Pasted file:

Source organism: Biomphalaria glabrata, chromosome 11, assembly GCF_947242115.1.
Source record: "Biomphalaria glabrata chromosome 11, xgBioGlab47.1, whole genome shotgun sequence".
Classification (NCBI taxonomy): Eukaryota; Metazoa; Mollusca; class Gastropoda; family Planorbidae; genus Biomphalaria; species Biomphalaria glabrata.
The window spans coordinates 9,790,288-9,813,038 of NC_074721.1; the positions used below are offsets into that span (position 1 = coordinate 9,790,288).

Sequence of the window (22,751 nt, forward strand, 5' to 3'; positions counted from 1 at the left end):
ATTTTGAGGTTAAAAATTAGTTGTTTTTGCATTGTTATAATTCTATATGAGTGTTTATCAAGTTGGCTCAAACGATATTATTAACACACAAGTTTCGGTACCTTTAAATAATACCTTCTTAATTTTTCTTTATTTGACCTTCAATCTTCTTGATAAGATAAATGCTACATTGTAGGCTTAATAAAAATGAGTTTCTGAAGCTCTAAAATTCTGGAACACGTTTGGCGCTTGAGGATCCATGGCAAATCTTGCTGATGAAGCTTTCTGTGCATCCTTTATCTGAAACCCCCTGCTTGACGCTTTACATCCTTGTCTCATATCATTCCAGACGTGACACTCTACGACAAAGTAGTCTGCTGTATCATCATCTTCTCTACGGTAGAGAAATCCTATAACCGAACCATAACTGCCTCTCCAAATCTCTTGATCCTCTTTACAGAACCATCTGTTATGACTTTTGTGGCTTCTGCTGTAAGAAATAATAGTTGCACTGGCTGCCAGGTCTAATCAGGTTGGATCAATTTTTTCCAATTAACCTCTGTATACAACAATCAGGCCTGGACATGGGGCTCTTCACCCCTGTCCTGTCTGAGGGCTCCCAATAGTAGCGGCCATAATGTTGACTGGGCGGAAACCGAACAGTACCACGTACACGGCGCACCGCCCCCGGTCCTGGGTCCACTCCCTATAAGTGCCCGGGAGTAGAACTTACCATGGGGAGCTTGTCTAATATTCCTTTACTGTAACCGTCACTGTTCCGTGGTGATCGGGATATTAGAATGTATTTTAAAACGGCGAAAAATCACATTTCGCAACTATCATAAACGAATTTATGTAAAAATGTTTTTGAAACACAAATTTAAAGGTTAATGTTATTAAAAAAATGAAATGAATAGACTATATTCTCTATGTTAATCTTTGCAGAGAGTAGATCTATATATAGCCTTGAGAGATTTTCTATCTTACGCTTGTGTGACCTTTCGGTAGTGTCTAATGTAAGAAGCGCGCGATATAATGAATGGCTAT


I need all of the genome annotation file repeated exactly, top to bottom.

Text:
Source organism: Biomphalaria glabrata, chromosome 11, assembly GCF_947242115.1.
Source record: "Biomphalaria glabrata chromosome 11, xgBioGlab47.1, whole genome shotgun sequence".
Classification (NCBI taxonomy): Eukaryota; Metazoa; Mollusca; class Gastropoda; family Planorbidae; genus Biomphalaria; species Biomphalaria glabrata.
The window spans coordinates 9,790,288-9,813,038 of NC_074721.1; the positions used below are offsets into that span (position 1 = coordinate 9,790,288).

Sequence of the window (22,751 nt, forward strand, 5' to 3'; positions counted from 1 at the left end):
ATTTTGAGGTTAAAAATTAGTTGTTTTTGCATTGTTATAATTCTATATGAGTGTTTATCAAGTTGGCTCAAACGATATTATTAACACACAAGTTTCGGTACCTTTAAATAATACCTTCTTAATTTTTCTTTATTTGACCTTCAATCTTCTTGATAAGATAAATGCTACATTGTAGGCTTAATAAAAATGAGTTTCTGAAGCTCTAAAATTCTGGAACACGTTTGGCGCTTGAGGATCCATGGCAAATCTTGCTGATGAAGCTTTCTGTGCATCCTTTATCTGAAACCCCCTGCTTGACGCTTTACATCCTTGTCTCATATCATTCCAGACGTGACACTCTACGACAAAGTAGTCTGCTGTATCATCATCTTCTCTACGGTAGAGAAATCCTATAACCGAACCATAACTGCCTCTCCAAATCTCTTGATCCTCTTTACAGAACCATCTGTTATGACTTTTGTGGCTTCTGCTGTAAGAAATAATAGTTGCACTGGCTGCCAGGTCTAATCAGGTTGGATCAATTTTTTCCAATTAACCTCTGTATACAACAATCAGGCCTGGACATGGGGCTCTTCACCCCTGTCCTGTCTGAGGGCTCCCAATAGTAGCGGCCATAATGTTGACTGGGCGGAAACCGAACAGTACCACGTACACGGCGCACCGCCCCCGGTCCTGGGTCCACTCCCTATAAGTGCCCGGGAGTAGAACTTACCATGGGGAGCTTGTCTAATATTCCTTTACTGTAACCGTCACTGTTCCGTGGTGATCGGGATATTAGAATGTATTTTAAAACGGCGAAAAATCACATTTCGCAACTATCATAAACGAATTTATGTAAAAATGTTTTTGAAACACAAATTTAAAGGTTAATGTTATTAAAAAAATGAAATGAATAGACTATATTCTCTATGTTAATCTTTGCAGAGAGTAGATCTATATATAGCCTTGAGAGATTTTCTATCTTACGCTTGTGTGACCTTTCGGTAGTGTCTAATGTAAGAAGCGCGCGATATAATGAATGGCTAT